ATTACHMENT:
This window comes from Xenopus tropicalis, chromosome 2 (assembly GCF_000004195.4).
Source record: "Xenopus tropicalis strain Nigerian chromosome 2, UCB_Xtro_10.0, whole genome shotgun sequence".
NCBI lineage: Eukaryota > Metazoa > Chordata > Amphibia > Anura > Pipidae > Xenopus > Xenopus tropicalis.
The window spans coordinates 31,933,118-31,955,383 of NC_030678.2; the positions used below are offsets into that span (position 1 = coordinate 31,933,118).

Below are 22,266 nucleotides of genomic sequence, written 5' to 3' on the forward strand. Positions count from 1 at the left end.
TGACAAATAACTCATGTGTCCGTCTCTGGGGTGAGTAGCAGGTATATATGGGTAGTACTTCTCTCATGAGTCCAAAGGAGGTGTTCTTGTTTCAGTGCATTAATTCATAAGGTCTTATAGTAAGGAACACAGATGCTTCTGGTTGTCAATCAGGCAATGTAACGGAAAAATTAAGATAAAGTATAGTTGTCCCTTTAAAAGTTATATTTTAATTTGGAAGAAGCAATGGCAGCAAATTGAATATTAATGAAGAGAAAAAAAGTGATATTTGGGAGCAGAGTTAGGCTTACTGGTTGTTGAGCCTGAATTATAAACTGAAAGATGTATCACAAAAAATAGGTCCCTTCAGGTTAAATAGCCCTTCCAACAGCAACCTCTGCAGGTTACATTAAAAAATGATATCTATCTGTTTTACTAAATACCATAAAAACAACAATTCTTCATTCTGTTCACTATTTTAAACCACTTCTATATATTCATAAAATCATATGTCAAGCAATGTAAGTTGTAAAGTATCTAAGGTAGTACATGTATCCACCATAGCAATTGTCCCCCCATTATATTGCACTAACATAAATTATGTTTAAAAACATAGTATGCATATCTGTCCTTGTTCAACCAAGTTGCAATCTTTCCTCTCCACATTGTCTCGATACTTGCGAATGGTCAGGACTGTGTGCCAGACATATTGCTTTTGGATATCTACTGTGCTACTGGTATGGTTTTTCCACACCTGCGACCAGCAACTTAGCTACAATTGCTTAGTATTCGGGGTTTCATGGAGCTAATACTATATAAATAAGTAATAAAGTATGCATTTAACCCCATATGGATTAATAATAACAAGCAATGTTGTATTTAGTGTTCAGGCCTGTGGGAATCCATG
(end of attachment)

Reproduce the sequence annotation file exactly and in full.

This window comes from Xenopus tropicalis, chromosome 2 (assembly GCF_000004195.4).
Source record: "Xenopus tropicalis strain Nigerian chromosome 2, UCB_Xtro_10.0, whole genome shotgun sequence".
NCBI lineage: Eukaryota > Metazoa > Chordata > Amphibia > Anura > Pipidae > Xenopus > Xenopus tropicalis.
The window spans coordinates 31,933,118-31,955,383 of NC_030678.2; the positions used below are offsets into that span (position 1 = coordinate 31,933,118).

Below are 22,266 nucleotides of genomic sequence, written 5' to 3' on the forward strand. Positions count from 1 at the left end.
TGACAAATAACTCATGTGTCCGTCTCTGGGGTGAGTAGCAGGTATATATGGGTAGTACTTCTCTCATGAGTCCAAAGGAGGTGTTCTTGTTTCAGTGCATTAATTCATAAGGTCTTATAGTAAGGAACACAGATGCTTCTGGTTGTCAATCAGGCAATGTAACGGAAAAATTAAGATAAAGTATAGTTGTCCCTTTAAAAGTTATATTTTAATTTGGAAGAAGCAATGGCAGCAAATTGAATATTAATGAAGAGAAAAAAAGTGATATTTGGGAGCAGAGTTAGGCTTACTGGTTGTTGAGCCTGAATTATAAACTGAAAGATGTATCACAAAAAATAGGTCCCTTCAGGTTAAATAGCCCTTCCAACAGCAACCTCTGCAGGTTACATTAAAAAATGATATCTATCTGTTTTACTAAATACCATAAAAACAACAATTCTTCATTCTGTTCACTATTTTAAACCACTTCTATATATTCATAAAATCATATGTCAAGCAATGTAAGTTGTAAAGTATCTAAGGTAGTACATGTATCCACCATAGCAATTGTCCCCCCATTATATTGCACTAACATAAATTATGTTTAAAAACATAGTATGCATATCTGTCCTTGTTCAACCAAGTTGCAATCTTTCCTCTCCACATTGTCTCGATACTTGCGAATGGTCAGGACTGTGTGCCAGACATATTGCTTTTGGATATCTACTGTGCTACTGGTATGGTTTTTCCACACCTGCGACCAGCAACTTAGCTACAATTGCTTAGTATTCGGGGTTTCATGGAGCTAATACTATATAAATAAGTAATAAAGTATGCATTTAACCCCATATGGATTAATAATAACAAGCAATGTTGTATTTAGTGTTCAGGCCTGTGGGAATCCATG